Editorial: The Pension Cost Dilemma

Maryland Daily Record

by Daily Record Staff

Published: January 20th, 2011

Gov. Martin O’Malley acted wisely in deciding to address fundamental issues in the state pension system before making any move to shift teacher pension costs to local governments.

This was an especially tough call in a year when the state is facing a $1.6 billion budget deficit and there is pressure from all sides to cut costs and raise revenues. But it was the right call.

In all likelihood, any comprehensive plan to address Maryland’s fiscal problems will include a provision to shift some portion of the cost of teacher pensions to local governments — possibly as early as next year. The state has shouldered this immense financial burden — now approaching $1 billion annually — for years, but the financial reality of post-recession America will probably force this to change.

It should not change, however, before the state completes a top-to-bottom review of the already underfunded pension system and implements changes in funding and benefits that will put the system on a more realistic financial footing.

That must be done this year so that when it comes time to shift some of the burden to local governments, the system’s financial underpinning will be sound and the extent of the burden and its future impact will be clearly defined.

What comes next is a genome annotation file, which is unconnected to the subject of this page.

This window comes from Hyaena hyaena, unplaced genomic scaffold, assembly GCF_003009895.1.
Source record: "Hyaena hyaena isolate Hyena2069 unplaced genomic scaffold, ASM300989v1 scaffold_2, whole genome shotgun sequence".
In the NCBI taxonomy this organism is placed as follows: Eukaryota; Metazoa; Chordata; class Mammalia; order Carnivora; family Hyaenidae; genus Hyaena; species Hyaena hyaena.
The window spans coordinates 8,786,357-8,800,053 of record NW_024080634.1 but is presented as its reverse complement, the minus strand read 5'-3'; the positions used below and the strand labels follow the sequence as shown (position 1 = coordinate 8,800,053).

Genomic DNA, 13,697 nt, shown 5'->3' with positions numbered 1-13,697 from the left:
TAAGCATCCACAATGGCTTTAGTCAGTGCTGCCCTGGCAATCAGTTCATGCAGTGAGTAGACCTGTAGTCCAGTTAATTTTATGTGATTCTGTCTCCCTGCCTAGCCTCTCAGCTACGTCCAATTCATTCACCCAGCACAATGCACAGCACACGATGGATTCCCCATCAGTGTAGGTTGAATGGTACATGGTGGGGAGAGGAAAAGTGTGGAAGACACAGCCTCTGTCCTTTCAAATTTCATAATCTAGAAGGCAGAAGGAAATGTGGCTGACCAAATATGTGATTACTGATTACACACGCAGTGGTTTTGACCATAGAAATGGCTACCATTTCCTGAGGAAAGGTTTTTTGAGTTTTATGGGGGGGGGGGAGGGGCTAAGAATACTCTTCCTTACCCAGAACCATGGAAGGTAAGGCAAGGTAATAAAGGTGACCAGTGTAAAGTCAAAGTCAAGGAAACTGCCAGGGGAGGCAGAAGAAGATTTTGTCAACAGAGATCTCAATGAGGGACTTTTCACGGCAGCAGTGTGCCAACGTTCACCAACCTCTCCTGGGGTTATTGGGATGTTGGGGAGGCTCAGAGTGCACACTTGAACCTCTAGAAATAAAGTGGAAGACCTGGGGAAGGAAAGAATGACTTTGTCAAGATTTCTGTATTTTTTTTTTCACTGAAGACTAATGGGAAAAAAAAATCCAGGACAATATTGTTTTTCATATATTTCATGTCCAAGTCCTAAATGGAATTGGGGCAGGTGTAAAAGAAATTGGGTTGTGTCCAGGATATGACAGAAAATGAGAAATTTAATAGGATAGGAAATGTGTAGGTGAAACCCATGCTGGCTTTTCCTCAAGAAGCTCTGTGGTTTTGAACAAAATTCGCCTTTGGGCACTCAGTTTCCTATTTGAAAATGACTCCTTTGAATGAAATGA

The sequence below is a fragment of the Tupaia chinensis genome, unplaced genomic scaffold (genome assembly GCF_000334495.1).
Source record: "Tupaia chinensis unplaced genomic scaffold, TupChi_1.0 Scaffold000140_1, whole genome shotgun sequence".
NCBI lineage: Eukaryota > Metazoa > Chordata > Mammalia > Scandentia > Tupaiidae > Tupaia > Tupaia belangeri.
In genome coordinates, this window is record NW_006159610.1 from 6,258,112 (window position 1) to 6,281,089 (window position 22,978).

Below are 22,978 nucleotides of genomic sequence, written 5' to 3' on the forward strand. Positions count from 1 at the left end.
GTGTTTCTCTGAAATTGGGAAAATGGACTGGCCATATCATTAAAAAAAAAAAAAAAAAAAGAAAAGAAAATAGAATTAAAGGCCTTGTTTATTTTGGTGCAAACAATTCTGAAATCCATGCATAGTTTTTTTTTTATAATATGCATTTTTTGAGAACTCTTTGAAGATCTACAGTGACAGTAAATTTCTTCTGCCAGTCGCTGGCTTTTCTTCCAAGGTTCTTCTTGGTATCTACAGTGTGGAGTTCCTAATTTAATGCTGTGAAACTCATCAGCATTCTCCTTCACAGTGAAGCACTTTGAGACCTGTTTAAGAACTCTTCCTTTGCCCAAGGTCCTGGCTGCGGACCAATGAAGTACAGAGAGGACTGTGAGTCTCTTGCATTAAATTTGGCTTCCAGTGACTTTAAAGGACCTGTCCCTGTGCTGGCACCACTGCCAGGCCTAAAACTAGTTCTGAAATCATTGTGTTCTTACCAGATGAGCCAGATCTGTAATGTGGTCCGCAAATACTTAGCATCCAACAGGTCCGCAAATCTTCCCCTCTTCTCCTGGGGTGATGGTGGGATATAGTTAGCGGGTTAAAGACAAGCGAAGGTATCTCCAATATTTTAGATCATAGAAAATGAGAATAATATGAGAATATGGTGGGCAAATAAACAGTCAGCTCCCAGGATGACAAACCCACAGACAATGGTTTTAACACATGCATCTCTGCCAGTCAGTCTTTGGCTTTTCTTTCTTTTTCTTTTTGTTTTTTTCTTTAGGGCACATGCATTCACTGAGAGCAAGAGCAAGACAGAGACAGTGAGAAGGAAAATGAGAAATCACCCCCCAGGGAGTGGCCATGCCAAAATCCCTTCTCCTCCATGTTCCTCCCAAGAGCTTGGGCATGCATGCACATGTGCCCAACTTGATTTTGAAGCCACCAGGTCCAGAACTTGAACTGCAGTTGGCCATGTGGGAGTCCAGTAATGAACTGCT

A state commission studying the pension system sent recommendations to the General Assembly last month on how to reduce retirement and health care costs while transferring more of the financial burden to Maryland’s employees, retirees and local governments.

One of those recommendations was that the counties assume part of the cost of teacher pensions. The model supported by the commission would have the counties and state split evenly the cost of teacher pensions, now paid fully by the state, and Social Security, now paid fully by the counties. The change would phase in a shift of about $250 million annually to the counties over at least three years, with wealthier jurisdictions paying a larger share.

The commission declined to make specific recommendations about what to do about pensions overall, recommending only that the legislature study how it could reduce benefits in the combined contribution plans.

In a recent speech to the Maryland Association of Counties, Gov. O’Malley seemed to reject the notion of moving from a defined benefit pension plan to a defined contribution plan such as a 401(k).

We think it would be a mistake to take this option off the table. We understand the political sensitivity of such a move, given the opposition of state employee unions, and the shift would have to be undertaken carefully to protect pension earnings already accrued.

But defined contribution plans are increasingly common in today’s world, especially in the private sector, and Maryland’s pension funding problem is dire. The system is now 65 percent funded, and the recommended funding level is 80 percent.

With a bottom line like that, we need every option we can get until we can agree on a plan to restore pension funding stability.

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